PICCOLO SPOLETO FESTIVAL

This year would have marked the 41st edition of the Piccolo Spoleto Festival, which for 17 days every spring transforms Charleston into an exhilarating celebration of the cultural vitality and diversity of the South Carolina Lowcountry. Showcasing the work of more than 80 South Carolina artists, the festival provides art lovers an opportunity to enjoy daily painting demonstrations and personally connect with the artists.

Launched in 1979 by the City of Charleston’s Office of Cultural Affairs, the event presents a varied program that includes visual art exhibitions, classical music, jazz, dance, theater and choral music, as well as cultural events and community celebrations.

We had the opportunity to sit down with some of the artists who were due to exhibit this year. Their work can be purchased by contacting them directly.

Fer Caggiano
FERCAGGIANO.COM

Q: How does the Piccolo Spoleto Festival help promote fine art?
A: It showcases a good selection of juried artists, and that makes it a nice, accessible fine art display to the general public.
Q: What makes the Piccolo Spoleto Festival more unique than other art festivals you participate in or attend?
A: It is the longest-lasting festival I ever signed up for. I think that gives plenty of time for the art audience to be able to explore all the booths, view and buy without the pressure of a short-term festival.
Q: The Piccolo Spoleto Festival has been in Charleston since 1979. How long have you been participating in the festival? Why do you keep returning?
A: This is my debut year. I decided to sign up because of the festival’s good reputation. My friends say the length is brutal, but at the end it is totally worth it. I look forward to meeting new collectors.
Q: In your opinion, what is art’s role in society?
A: I believe art’s role is to shift people’s mindsets. As an artist, I see art as my voice. Sometimes I look to share the beauty that I perceive in the world, and sometimes I want to make people think and question a topic. I see every painting as a portal with the ability to transport people to a different mindset, triggering a set of emotions, whether bringing the observer to a peaceful place or encouraging their minds to venture into new ideas.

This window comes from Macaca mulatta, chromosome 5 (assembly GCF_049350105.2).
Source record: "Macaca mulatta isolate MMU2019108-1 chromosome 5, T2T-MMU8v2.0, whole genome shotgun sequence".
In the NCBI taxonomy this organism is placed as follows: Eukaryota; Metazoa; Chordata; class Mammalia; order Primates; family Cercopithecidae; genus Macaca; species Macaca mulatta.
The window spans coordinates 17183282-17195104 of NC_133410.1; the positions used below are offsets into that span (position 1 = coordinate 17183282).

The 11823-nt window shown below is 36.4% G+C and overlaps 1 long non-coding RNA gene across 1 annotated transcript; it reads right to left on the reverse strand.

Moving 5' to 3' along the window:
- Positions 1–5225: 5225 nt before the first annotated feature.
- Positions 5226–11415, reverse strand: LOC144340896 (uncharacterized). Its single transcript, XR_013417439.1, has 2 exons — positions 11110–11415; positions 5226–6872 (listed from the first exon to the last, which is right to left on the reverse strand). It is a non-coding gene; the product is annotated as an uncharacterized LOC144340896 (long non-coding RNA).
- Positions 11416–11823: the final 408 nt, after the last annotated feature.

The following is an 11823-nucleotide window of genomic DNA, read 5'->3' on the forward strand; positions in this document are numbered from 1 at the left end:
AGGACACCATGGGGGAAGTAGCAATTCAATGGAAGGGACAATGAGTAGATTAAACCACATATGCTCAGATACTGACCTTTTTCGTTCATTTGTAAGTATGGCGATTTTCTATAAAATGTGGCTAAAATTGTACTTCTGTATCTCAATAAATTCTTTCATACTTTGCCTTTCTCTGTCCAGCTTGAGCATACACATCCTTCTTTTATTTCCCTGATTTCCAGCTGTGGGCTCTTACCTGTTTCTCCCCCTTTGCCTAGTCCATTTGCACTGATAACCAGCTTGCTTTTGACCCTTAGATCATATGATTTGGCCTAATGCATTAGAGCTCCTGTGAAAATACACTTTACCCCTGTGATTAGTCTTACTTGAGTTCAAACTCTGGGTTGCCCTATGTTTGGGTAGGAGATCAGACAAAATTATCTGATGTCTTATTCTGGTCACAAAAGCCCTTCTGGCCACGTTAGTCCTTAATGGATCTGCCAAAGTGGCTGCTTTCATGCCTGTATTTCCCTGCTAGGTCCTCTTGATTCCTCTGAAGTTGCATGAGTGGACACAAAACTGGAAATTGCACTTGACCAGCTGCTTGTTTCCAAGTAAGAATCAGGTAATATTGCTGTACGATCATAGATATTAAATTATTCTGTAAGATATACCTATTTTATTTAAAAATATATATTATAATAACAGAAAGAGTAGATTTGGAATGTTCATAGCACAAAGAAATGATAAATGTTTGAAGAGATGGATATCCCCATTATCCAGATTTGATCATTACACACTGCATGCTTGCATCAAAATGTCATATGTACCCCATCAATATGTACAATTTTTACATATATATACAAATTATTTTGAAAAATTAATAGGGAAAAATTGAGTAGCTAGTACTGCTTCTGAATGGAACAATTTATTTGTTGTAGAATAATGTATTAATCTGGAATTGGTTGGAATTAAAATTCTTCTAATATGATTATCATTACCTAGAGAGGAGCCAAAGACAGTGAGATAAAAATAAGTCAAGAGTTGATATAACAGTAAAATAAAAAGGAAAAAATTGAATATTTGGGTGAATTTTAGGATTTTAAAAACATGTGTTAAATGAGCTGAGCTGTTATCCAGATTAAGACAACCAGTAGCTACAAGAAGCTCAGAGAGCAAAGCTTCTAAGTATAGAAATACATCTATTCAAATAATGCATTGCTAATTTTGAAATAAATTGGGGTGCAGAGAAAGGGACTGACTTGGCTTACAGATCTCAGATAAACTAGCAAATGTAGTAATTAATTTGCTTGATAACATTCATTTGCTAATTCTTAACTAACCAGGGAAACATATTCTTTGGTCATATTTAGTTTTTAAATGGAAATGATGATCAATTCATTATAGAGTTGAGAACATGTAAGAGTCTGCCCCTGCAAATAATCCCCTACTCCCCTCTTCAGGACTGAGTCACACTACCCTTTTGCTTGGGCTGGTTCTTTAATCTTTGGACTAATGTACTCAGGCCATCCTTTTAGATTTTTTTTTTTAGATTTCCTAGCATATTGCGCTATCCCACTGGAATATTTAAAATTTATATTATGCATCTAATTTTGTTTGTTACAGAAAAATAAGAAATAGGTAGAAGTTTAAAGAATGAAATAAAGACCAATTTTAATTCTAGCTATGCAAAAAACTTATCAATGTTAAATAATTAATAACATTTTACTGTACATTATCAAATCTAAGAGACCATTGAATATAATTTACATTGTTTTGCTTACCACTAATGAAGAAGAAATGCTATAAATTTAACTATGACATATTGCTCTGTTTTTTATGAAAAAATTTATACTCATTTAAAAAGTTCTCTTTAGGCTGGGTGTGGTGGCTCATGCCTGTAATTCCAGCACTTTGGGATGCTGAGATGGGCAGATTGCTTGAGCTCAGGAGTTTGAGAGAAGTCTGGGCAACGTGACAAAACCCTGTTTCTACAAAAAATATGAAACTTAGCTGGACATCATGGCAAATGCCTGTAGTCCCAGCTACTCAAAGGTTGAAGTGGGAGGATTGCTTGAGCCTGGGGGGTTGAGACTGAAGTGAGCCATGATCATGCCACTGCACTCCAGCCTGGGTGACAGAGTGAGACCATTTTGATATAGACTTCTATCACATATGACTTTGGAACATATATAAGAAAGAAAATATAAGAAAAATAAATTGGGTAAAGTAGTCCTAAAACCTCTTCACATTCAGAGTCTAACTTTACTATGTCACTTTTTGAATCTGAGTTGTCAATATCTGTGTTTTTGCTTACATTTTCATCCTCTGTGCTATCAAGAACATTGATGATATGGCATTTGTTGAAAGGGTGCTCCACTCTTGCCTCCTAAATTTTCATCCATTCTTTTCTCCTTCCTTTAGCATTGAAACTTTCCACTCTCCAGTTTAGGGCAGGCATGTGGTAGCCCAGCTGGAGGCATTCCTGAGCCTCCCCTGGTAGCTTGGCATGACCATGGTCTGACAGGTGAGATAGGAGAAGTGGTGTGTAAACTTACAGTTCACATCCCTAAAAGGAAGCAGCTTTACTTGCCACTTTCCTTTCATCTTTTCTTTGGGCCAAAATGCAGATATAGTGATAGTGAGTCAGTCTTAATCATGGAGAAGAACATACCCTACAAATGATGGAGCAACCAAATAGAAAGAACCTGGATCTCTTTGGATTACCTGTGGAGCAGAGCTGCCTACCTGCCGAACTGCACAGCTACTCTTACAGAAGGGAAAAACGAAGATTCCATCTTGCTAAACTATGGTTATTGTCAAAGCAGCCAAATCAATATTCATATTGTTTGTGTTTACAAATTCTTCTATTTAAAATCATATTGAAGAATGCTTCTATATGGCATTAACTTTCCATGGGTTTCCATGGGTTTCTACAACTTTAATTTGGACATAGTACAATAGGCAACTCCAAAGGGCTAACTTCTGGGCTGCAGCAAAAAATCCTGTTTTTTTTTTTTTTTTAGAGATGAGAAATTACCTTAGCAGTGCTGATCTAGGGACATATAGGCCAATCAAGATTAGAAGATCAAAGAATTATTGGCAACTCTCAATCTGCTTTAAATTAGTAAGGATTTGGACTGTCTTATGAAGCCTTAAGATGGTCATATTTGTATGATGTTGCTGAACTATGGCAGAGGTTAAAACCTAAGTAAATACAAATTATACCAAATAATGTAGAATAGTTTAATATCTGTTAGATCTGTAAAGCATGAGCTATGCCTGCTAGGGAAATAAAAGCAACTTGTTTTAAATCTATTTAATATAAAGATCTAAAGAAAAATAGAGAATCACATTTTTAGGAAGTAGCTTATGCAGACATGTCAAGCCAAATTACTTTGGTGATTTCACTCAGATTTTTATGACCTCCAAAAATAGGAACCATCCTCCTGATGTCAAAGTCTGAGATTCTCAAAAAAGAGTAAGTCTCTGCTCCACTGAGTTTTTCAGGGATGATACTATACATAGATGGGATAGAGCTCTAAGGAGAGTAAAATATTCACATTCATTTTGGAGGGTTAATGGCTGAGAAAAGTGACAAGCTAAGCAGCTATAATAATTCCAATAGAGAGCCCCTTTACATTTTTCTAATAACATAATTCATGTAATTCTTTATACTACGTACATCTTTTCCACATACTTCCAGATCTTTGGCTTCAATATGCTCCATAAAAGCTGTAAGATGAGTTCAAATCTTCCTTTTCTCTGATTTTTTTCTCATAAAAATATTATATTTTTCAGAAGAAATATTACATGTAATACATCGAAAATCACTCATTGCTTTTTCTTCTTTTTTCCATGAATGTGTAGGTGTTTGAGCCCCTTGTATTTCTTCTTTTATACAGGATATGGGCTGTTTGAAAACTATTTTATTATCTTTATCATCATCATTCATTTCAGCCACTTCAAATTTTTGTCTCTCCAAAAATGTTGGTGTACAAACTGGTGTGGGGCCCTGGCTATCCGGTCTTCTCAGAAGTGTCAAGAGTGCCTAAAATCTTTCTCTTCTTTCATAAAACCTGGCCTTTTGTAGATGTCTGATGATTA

Q: What type of artist are you?
A: I am a painter mostly, but I love exploring new directions. It’s not uncommon to find mixed media added to oils. I did a lot of sculpturing when I was younger. It’s probably the reason why I feel so comfortable using the palette knife and doing such heavy impastos.
Q: Who is your favorite artist and why?
A: I don’t think I can say I have one top favorite, but I could say I have a favorite period. I love Van Gogh, Henry Matisse, Toulouse-Lautrec, Gustav Klimt, Egon Schiele, Alphonse Mucha and Gustave Moreau. I am a colorist in my heart, so the artists that made such an amazing use of color are always an inspiration. I also love patterns and mythology, as well as figurative. When you see my night scenes, the Van Gogh influence is very clear. When you see my portraits, you will be able to notice Klimt’s. I love art books and I have a bookshelf filled up with them. I rarely run out of inspiration, but some days it is Matisse that will give me the push I need, some days it will be Schiele. Q: What or who inspires you? Please explain why. A: Life inspires me. One day I may crave painting a beach scene. Another day I just must work on a concept that is stuck in my head. My mind is constantly looking at the world for inspiration.
I have pages of ideas written down to work on. My hardest problem is deciding what is worth executing.
Q: How did you first get interested in painting?
A: I don’t have memory of a specific moment. I have loved drawing since my first box of crayons. Mom couldn’t stop me from sketching on the walls. I have always had an urge to paint, to create.
Q: Walk us through your process.
A: I don’t think I have a structured process. Sometimes art just pours out, and I have some 15 canvases in progress simultaneously in my studio. When I get a commission piece, my process is completely different. I take tons of pictures, sketch on-site if possible, study the subject as much as I can so I can absorb its true nature. Only then I move on to the canvas, often using several pictures as reference so I can capture beyond a camera shutter. I am more about the feelings that will be triggered instead of achieving a photographic representation.
Q: When do you know a piece is finished?
A: I never know for sure. There is always something that could be worked on a bit more. It is a fine line where the artist must decide if the extra work is making it better or worse. At some point you just have to let go of a piece. I often look at pieces I did long before I keep thinking that I could “fix” something. It is hard. The hardest part of creating art. When does one stop?

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Gerardo Leccese
GERARDOLECCESEPHOTOGRAPHY.COM

Q: How does the Piccolo Spoleto Festival help promote fine art?
A: The festival does a terrific job at showcasing the wide variety of art—especially fine art.
Q: What makes the Piccolo Spoleto Festival more unique than other art festivals you participate in or attend?
A: The variety of art—music, dance and visual—brings out many types of customers who would possibly never attend a visual arts festival. I think the diversity of the attendees is what makes the festival such a success.